Telephone town hall meeting allows constituents to grill 15th District legislators

In an hour-long telephone town hall conference call Thursday evening, 15th District Representatives David Taylor and Bruce Chandler took a variety of questions from constituents.

Both started the call with statements about the most recent legislative session and how it went.

"Most people don't really quite understand how it all shook out in the end, and what the state budget really did," said Chandler. He said that he's spent a lot of time since returning home from Olympia explaining the results of the session to people.

"There were a lot of things that loomed on the horizon early in the session that in the end didn't happen," he noted.

Taylor was asked about the final hours of the overnight special session.

"It was mostly a blur," he said. "I think we did eight or 10 bills in the last 12 hours. It was the first time since I've been here as a representative that we actually went all night. Some of our senior members joke that you're not a representative until you've slept at the capital, so I guess now I'm a real representative."

Several callers expressed concerns about the state parks system and the failure of the Discover Pass to pay for the upkeep of the parks. One caller worried the whole system will die or be merged with the Department of Fish and Wildlife. Another was outraged at having to pay a fee to just stop at a park and use the restrooms.

"I agree, one of the frustrations with the Discover Pass from the very beginning, going back a year ago, is that it became a monster," said Chandler. "The more the bill got negotiated the more they added to it. Last year when it was initiated on the 4th of July weekend it caught a lot of people off guard."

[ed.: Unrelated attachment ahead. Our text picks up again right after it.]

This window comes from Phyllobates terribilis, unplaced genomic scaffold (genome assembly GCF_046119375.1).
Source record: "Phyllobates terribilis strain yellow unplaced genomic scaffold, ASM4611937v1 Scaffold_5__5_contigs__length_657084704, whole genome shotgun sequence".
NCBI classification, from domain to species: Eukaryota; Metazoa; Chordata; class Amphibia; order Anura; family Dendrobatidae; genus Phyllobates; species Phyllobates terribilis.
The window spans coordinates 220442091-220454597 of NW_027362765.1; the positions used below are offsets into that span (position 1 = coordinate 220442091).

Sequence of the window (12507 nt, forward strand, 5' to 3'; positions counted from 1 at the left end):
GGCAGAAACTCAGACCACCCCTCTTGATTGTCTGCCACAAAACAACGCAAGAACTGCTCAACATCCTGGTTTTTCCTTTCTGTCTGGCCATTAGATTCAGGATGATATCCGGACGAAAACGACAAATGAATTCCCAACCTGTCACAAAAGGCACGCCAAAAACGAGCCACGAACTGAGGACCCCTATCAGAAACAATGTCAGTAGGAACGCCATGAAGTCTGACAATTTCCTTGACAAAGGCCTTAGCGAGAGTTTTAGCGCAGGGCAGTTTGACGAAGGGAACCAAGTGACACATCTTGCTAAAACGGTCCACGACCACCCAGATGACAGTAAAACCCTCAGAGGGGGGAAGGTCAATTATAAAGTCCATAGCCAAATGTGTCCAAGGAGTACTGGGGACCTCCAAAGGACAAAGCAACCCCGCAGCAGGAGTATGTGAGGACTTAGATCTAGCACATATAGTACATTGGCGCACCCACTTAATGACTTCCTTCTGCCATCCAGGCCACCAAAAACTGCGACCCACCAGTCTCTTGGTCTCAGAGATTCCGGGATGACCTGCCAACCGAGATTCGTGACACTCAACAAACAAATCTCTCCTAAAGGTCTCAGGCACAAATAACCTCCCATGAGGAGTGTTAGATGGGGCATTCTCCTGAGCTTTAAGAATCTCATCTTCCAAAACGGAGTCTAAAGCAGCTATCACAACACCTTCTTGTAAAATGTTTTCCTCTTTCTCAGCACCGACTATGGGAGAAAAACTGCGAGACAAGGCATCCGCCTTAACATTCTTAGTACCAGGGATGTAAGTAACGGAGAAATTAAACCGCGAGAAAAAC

Chandler went on to express dismay how the bill added fees without supporting the system.

"We shouldn't be trying to operate parks like an airline," he said. "Nickel and dime people to death with a fee for this and a fee for that."

Another hot topic was the redistricting, with callers who are moving to the 14th District expressing dismay at the change. Chandler did his best to reassure one caller, noting that the lawmakers from the 14th District work closely with those from the 15th District.

Several callers asked for updates on some of the issues they had heard mentioned on the news. One asked about same sex marriage. Taylor explained that the law had passed, but efforts to put it on hold and put it up to a vote are being made.

Another caller asked about the status of rural hospitals. Chandler answered her comprehensively.

"That bill did not pass, and in the end there was funding for critical access hospitals," he said. "That was one of the biggest fights we had all through the session, particularly for Goldendale and the Sunnyside hospital, they were targeted to be not funded at all. I feel that was one of the most positive things."

In a poll taken of callers, 25 percent cited the economy as the most important issue for the state government to address.

"When your neighbor loses their job it's a recession, you lose yours it's a depression," said Chandler. "Everyone lives in a neighborhood that has seen people struggle."

The legislators finished the call by emphasizing that they want to hear from constituents and urged anyone with questions to call their offices.

"If we can't find an answer for you, we'll find somebody who can," said Taylor.

"We are in an exciting and dramatic time," said Chandler. "I appreciate people's input. Stay in touch."

You can reach Rep. Chandler at 360-786-7960 and Rep. Taylor at 360-786-7874 or through the website at


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